A series of leading arts organisations, including the Birmingham Royal Ballet, will have their council grants cut by up to 20 per cent.

Grants to ten organisations will be reduced for the second time in three years – reducing Birmingham City Council’s subsidy to the arts by £1.4 million in 2014/15.

Among those hit are the City of Birmingham Symphony Orchestra, Performances Birmingham – which runs the Town Hall and Symphony Hall – the Birmingham Rep, Ikon and the Drum at Aston.

A range of individual projects and one-off grants will also be reduced, while a new strategy has been drawn up to attract more private support and funding for the range of festivals and special events in Birmingham.

The cut will see the total for Birmingham City Council arts grant funding reduced to £6,425,000.

Council deputy leader Ian Ward (Lab, Shard End) said: “Faced with unprecedented cuts to our funding, we have to make difficult decisions about the council and the services it provides.

“Arts have to share the burden but we want to ensure that we continue to have a vibrant cultural scene, attracting investment and visitors whilst engaging with local residents. That is why we are still offering significant levels of support to the sector.

“We have also created a strategy to help us grow an exciting festivals programme for the city.

Birmingham Royal Ballet's Aladdin
Birmingham Royal Ballet's Aladdin
 

“This initiative, in partnership with Arts Council England and the Business Improvement Districts, will support, develop and fund the arts and cultural festivals in the city through a co-ordinated approach enabling shared resources and capacity.

“By supporting the growth of festivals we can give a significant boost to this sector and the wider economy.”

The festival strategy is based on those developed in Rotterdam, Edinburgh and Montreal after a study concluded that Birmingham’s festivals have the potential to grow and make a stronger contribution to the economy.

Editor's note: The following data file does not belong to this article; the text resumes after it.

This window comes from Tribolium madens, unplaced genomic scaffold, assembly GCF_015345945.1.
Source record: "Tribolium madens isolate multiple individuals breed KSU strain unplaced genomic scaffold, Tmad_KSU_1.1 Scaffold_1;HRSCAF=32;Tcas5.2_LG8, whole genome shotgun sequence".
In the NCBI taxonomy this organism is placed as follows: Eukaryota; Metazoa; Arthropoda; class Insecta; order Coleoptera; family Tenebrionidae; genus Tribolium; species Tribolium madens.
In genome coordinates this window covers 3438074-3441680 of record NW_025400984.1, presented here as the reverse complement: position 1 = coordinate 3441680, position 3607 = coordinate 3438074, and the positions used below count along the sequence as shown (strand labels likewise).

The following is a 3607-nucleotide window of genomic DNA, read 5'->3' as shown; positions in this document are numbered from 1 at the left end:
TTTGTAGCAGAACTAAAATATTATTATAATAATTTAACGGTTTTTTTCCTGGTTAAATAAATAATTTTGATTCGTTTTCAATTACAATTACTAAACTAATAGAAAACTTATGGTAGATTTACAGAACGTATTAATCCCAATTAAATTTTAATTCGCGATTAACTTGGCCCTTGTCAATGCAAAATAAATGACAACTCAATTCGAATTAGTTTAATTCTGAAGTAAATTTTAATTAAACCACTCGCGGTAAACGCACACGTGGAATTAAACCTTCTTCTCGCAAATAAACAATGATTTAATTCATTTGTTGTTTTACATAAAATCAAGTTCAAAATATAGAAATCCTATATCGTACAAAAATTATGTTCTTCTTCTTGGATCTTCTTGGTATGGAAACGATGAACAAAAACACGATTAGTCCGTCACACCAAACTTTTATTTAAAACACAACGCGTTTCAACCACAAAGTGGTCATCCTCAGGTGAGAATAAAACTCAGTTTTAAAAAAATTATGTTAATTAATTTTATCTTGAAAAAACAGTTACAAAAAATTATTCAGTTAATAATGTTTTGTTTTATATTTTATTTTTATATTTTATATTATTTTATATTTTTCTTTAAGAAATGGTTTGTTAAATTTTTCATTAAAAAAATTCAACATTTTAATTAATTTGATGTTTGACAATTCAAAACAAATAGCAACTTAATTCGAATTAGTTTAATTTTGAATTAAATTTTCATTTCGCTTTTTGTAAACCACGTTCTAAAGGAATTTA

Opposition Tory deputy leader Robert Alden said that they ‘broadly support’ the decision.

Former Lib Dem cabinet member for culture Martin Mullaney warned: “Many of these art organisations and art centres will collapse with this cut.”

But Mr Mullaney had in 2010 overseen a 17 per cent cut in funding and rationalised the list of organisations down to the ten currently in receipt of grants. Further cuts planned in 2011 and 2012 we postponed to give the organisations time to put robust business plans in place for their eventual withdrawal.

At the same cabinet meeting the plan to seek a ‘visionary’ organisation to run and promote the historic Old Rep Theatre was formally approved.

Councillor Ward said they were looking for someone to ‘breathe new life’ into the venue which is home to the Birmingham Stage Company and youth theatre as well as hosting both professional touring and local amateur dramatic productions.

The city council aims to reduce its running costs by £20,000 as well as encourage greater use of the Station Street theatre as it is currently under occupied being empty for about 20 weeks per year.

Grants to arts organisations in 2014/15 are: Performances Birmingham £1.985 million, CBSO £1.195 million, Birmingham Royal Ballet £730,000, Birmingham Rep £730,000, The Drum £380,000, Birmingham Opera Company £140,000, Ikon £84,500, Dancexchange £80,000, Ex Cathedra £47,500, Sampad £40,000. Many of these are also Arts Council funded.

The Mac receives a £540,000 in contract for services provide.

There are also grants totalling £350,000 for various projects and a further £123,457 for local arts projects.